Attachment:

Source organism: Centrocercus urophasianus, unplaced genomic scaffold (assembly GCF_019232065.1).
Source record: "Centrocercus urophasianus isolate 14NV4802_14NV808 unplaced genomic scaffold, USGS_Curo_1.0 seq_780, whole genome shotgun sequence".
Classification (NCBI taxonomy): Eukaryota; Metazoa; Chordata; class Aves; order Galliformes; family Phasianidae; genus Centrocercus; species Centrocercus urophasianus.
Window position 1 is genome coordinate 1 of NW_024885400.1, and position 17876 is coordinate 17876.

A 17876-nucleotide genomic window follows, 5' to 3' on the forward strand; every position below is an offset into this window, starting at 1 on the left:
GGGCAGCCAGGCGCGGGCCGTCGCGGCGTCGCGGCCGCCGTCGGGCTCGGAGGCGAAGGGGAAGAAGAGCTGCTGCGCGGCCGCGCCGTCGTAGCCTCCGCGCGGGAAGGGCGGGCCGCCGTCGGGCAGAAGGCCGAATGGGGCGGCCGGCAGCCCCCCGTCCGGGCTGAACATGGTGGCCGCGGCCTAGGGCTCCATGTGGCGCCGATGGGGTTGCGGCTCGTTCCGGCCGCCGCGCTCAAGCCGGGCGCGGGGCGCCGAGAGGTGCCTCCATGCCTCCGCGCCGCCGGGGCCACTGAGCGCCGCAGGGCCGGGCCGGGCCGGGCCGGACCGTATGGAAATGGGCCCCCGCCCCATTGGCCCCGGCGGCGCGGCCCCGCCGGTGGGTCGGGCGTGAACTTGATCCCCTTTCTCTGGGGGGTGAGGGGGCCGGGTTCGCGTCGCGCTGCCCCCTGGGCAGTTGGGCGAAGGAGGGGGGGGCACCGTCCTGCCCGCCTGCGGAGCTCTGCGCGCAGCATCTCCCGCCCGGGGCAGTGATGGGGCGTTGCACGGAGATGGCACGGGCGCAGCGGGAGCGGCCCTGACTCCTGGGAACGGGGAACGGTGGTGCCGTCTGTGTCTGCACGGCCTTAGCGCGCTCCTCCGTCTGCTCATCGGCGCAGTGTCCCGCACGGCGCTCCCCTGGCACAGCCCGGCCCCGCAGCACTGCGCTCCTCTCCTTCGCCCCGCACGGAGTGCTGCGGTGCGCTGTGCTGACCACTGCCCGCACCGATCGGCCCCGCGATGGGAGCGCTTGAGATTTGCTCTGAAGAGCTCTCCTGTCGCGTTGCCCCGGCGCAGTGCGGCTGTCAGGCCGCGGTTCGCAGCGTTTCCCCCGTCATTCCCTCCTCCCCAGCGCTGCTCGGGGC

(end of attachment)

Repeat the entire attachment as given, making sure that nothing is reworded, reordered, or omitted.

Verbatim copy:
Source organism: Centrocercus urophasianus, unplaced genomic scaffold (assembly GCF_019232065.1).
Source record: "Centrocercus urophasianus isolate 14NV4802_14NV808 unplaced genomic scaffold, USGS_Curo_1.0 seq_780, whole genome shotgun sequence".
Classification (NCBI taxonomy): Eukaryota; Metazoa; Chordata; class Aves; order Galliformes; family Phasianidae; genus Centrocercus; species Centrocercus urophasianus.
Window position 1 is genome coordinate 1 of NW_024885400.1, and position 17876 is coordinate 17876.

A 17876-nucleotide genomic window follows, 5' to 3' on the forward strand; every position below is an offset into this window, starting at 1 on the left:
GGGCAGCCAGGCGCGGGCCGTCGCGGCGTCGCGGCCGCCGTCGGGCTCGGAGGCGAAGGGGAAGAAGAGCTGCTGCGCGGCCGCGCCGTCGTAGCCTCCGCGCGGGAAGGGCGGGCCGCCGTCGGGCAGAAGGCCGAATGGGGCGGCCGGCAGCCCCCCGTCCGGGCTGAACATGGTGGCCGCGGCCTAGGGCTCCATGTGGCGCCGATGGGGTTGCGGCTCGTTCCGGCCGCCGCGCTCAAGCCGGGCGCGGGGCGCCGAGAGGTGCCTCCATGCCTCCGCGCCGCCGGGGCCACTGAGCGCCGCAGGGCCGGGCCGGGCCGGGCCGGACCGTATGGAAATGGGCCCCCGCCCCATTGGCCCCGGCGGCGCGGCCCCGCCGGTGGGTCGGGCGTGAACTTGATCCCCTTTCTCTGGGGGGTGAGGGGGCCGGGTTCGCGTCGCGCTGCCCCCTGGGCAGTTGGGCGAAGGAGGGGGGGGCACCGTCCTGCCCGCCTGCGGAGCTCTGCGCGCAGCATCTCCCGCCCGGGGCAGTGATGGGGCGTTGCACGGAGATGGCACGGGCGCAGCGGGAGCGGCCCTGACTCCTGGGAACGGGGAACGGTGGTGCCGTCTGTGTCTGCACGGCCTTAGCGCGCTCCTCCGTCTGCTCATCGGCGCAGTGTCCCGCACGGCGCTCCCCTGGCACAGCCCGGCCCCGCAGCACTGCGCTCCTCTCCTTCGCCCCGCACGGAGTGCTGCGGTGCGCTGTGCTGACCACTGCCCGCACCGATCGGCCCCGCGATGGGAGCGCTTGAGATTTGCTCTGAAGAGCTCTCCTGTCGCGTTGCCCCGGCGCAGTGCGGCTGTCAGGCCGCGGTTCGCAGCGTTTCCCCCGTCATTCCCTCCTCCCCAGCGCTGCTCGGGGC